Informal research conducted over the course of three decades of career counseling suggests that over 87.6% of all job interviews begin with one of three queries:
- "So, tell me about yourself."
- "What are your greatest strengths?"
- "Why should I hire you?"
The same research suggests that at this moment, 87.5% of all interviewees experience involuntarily-dilated pupils, parched mouth, sweaty palms and an incipient case of brain freeze. Yep, when the marbles are down, the stakes are high and the stress is surging, even the most talented people find it hard describe their strengths clearly, confidently and succinctly. As a country we have no trouble shouting "look at me!" in every imaginable media outlet, but when it's time to sing our own praises up close and personal – say, in a job interview – we suddenly go all shy.
It's a Drag to Brag
Why are we so bad at bragging? If you've done a candid self-assessment, tallied your skills, abilities, accomplishments and personal strengths, if you've prepared carefully for the interview and planed for possible questions, why is it so hard to hit the 'play' button and start promoting your achievements? When the spotlight's on you, why do you feel like you're on the verge of a Napoleon Dynamite imitation?
Psychologists can probably tell us what the problem is – fear of rejection, humiliation or outright scorn, perhaps. Maybe it's lack of basic ego strength, the belief that your most earnest expressions sound like worthless babble, or the fear that you're missing crucial signals about what the interviewer really wants. Or maybe it's simply the worry that an interview might spin out of control the moment the gate opens, and you'll fail to generate any rapport or chemistry whatsoever.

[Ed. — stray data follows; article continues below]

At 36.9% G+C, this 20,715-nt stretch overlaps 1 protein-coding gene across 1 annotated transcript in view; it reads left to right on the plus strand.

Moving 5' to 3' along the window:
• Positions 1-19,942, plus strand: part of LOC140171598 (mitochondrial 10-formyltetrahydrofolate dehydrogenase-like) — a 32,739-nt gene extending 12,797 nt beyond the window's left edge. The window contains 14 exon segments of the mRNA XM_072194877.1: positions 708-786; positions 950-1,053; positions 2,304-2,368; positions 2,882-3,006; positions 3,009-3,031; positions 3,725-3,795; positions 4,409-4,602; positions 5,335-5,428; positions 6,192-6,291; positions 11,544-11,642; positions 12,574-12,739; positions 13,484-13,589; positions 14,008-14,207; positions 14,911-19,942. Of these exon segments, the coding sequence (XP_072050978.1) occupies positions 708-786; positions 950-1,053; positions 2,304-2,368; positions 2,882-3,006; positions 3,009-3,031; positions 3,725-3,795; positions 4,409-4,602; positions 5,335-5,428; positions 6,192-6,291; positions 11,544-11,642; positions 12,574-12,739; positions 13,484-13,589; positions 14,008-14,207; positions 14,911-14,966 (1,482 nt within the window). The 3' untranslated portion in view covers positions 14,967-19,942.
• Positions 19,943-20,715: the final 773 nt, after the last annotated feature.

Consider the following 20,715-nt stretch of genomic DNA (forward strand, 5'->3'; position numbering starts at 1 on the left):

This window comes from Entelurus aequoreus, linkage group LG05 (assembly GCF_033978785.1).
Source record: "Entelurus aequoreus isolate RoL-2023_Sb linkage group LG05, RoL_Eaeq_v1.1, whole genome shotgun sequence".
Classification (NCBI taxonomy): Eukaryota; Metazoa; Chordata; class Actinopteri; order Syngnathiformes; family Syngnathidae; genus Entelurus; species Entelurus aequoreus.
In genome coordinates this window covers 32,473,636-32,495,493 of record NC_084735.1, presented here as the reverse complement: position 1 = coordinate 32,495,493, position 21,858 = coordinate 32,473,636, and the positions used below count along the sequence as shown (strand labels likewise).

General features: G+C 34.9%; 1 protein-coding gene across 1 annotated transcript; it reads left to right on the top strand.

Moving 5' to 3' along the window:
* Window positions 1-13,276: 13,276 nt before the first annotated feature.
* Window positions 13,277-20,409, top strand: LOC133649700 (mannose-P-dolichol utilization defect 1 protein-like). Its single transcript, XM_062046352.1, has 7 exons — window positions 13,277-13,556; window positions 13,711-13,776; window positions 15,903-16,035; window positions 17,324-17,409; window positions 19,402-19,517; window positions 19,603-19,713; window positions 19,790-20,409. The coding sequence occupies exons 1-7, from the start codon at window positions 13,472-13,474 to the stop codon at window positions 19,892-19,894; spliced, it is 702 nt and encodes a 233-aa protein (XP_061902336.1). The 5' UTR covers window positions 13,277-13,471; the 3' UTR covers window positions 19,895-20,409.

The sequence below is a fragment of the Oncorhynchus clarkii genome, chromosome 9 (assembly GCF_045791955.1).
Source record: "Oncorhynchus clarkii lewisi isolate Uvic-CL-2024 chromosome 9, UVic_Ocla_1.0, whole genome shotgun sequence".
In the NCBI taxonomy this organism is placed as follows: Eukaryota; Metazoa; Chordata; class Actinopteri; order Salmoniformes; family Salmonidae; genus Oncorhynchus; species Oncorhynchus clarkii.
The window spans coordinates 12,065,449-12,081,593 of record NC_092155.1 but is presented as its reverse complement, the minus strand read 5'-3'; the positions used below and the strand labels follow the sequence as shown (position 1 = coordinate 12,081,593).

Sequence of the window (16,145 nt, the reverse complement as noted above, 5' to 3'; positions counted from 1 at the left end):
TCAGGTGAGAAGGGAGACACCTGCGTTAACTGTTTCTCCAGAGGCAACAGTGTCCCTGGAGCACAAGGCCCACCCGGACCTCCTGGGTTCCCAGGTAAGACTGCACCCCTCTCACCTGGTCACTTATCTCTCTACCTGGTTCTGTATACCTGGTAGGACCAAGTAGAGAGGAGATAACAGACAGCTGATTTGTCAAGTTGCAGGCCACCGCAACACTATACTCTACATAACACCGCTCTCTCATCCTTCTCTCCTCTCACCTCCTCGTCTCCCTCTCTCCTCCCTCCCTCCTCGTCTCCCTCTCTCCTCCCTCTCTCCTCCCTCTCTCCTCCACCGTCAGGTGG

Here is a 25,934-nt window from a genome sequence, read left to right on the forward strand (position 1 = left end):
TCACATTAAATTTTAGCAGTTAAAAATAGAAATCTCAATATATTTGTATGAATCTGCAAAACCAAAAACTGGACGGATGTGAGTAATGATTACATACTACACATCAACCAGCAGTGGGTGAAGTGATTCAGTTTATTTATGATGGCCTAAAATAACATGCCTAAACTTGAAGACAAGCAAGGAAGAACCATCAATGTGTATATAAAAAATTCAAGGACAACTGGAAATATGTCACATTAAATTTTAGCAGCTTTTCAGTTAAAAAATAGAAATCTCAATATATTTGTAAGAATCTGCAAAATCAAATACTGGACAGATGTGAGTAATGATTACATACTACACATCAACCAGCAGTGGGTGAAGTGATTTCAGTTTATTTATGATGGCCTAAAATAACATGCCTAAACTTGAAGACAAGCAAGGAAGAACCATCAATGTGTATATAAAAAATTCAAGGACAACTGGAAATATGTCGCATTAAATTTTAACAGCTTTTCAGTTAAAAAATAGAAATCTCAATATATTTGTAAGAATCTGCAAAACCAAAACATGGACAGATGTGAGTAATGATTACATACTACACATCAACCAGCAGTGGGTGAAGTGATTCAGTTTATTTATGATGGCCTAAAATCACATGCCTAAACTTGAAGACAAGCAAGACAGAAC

At least you're not alone. Everybody feels that same strange tug around the diaphragm when it's time to sell themselves. The higher the stakes – I really want this job! – the tighter the tug. But just because everyone suffers the same out-of-body experience when asked to extol their virtues ("Is this me saying this stuff?") doesn't mean that you can't master some basic techniques to quiet yourself down, cool your delivery and calmly blow prospective employers away.
To Be or Not to Be
Let's start with one general principle: When most people are asked about their strengths, they naturally start to answer with "I am" – as in "I am intelligent," or "I am a great project manager" or "I am able to leap tall buildings in a single bound." Don't answer questions with "I am."
One of the most important things NOT to say in a job interview is a form of the verb "to be" followed by some high-flown adjectives: "I am creative, bottom-line oriented, innovative, practical, kind, trustworthy, brave, clean, reverent and wholesome." This is unsupported self-praise – it's not true just because you say it is, and the interviewer knows it. Equally important, most of us feel squeamish uttering generalized self-praise, even if it's true. We're afraid it sounds arrogant, or lacks self-awareness.
Cut to the Chase